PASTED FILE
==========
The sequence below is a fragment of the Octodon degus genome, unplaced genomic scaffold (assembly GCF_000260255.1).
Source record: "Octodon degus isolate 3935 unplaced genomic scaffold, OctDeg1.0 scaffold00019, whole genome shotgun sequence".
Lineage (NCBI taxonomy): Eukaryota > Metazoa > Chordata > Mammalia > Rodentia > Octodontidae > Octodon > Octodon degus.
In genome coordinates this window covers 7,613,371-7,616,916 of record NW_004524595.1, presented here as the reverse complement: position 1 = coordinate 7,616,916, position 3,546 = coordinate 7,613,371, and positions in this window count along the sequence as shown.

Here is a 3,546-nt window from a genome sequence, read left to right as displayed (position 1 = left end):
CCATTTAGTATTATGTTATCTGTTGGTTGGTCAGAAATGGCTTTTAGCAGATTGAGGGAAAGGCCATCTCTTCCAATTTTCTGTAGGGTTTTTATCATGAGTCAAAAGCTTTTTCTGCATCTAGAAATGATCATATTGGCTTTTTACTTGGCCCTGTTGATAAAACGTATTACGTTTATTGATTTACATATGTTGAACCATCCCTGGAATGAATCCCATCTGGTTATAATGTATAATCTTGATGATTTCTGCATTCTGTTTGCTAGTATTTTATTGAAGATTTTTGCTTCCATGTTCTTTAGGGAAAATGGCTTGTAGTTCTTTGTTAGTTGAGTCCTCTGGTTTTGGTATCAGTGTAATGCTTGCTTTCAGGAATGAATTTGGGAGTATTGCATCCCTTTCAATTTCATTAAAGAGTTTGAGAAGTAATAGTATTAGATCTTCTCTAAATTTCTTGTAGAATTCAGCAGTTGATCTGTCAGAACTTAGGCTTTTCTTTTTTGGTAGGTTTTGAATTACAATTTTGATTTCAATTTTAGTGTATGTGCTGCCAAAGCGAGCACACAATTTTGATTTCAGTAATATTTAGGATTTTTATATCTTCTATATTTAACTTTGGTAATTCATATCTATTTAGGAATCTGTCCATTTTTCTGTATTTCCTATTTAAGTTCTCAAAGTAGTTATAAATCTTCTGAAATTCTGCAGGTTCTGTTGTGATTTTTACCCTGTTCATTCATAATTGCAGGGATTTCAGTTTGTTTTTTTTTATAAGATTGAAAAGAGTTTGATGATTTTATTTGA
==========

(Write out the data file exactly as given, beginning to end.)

The sequence below is a fragment of the Octodon degus genome, unplaced genomic scaffold (assembly GCF_000260255.1).
Source record: "Octodon degus isolate 3935 unplaced genomic scaffold, OctDeg1.0 scaffold00019, whole genome shotgun sequence".
Lineage (NCBI taxonomy): Eukaryota > Metazoa > Chordata > Mammalia > Rodentia > Octodontidae > Octodon > Octodon degus.
In genome coordinates this window covers 7,613,371-7,616,916 of record NW_004524595.1, presented here as the reverse complement: position 1 = coordinate 7,616,916, position 3,546 = coordinate 7,613,371, and positions in this window count along the sequence as shown.

Here is a 3,546-nt window from a genome sequence, read left to right as displayed (position 1 = left end):
CCATTTAGTATTATGTTATCTGTTGGTTGGTCAGAAATGGCTTTTAGCAGATTGAGGGAAAGGCCATCTCTTCCAATTTTCTGTAGGGTTTTTATCATGAGTCAAAAGCTTTTTCTGCATCTAGAAATGATCATATTGGCTTTTTACTTGGCCCTGTTGATAAAACGTATTACGTTTATTGATTTACATATGTTGAACCATCCCTGGAATGAATCCCATCTGGTTATAATGTATAATCTTGATGATTTCTGCATTCTGTTTGCTAGTATTTTATTGAAGATTTTTGCTTCCATGTTCTTTAGGGAAAATGGCTTGTAGTTCTTTGTTAGTTGAGTCCTCTGGTTTTGGTATCAGTGTAATGCTTGCTTTCAGGAATGAATTTGGGAGTATTGCATCCCTTTCAATTTCATTAAAGAGTTTGAGAAGTAATAGTATTAGATCTTCTCTAAATTTCTTGTAGAATTCAGCAGTTGATCTGTCAGAACTTAGGCTTTTCTTTTTTGGTAGGTTTTGAATTACAATTTTGATTTCAATTTTAGTGTATGTGCTGCCAAAGCGAGCACACAATTTTGATTTCAGTAATATTTAGGATTTTTATATCTTCTATATTTAACTTTGGTAATTCATATCTATTTAGGAATCTGTCCATTTTTCTGTATTTCCTATTTAAGTTCTCAAAGTAGTTATAAATCTTCTGAAATTCTGCAGGTTCTGTTGTGATTTTTACCCTGTTCATTCATAATTGCAGGGATTTCAGTTTGTTTTTTTTTATAAGATTGAAAAGAGTTTGATGATTTTATTTGA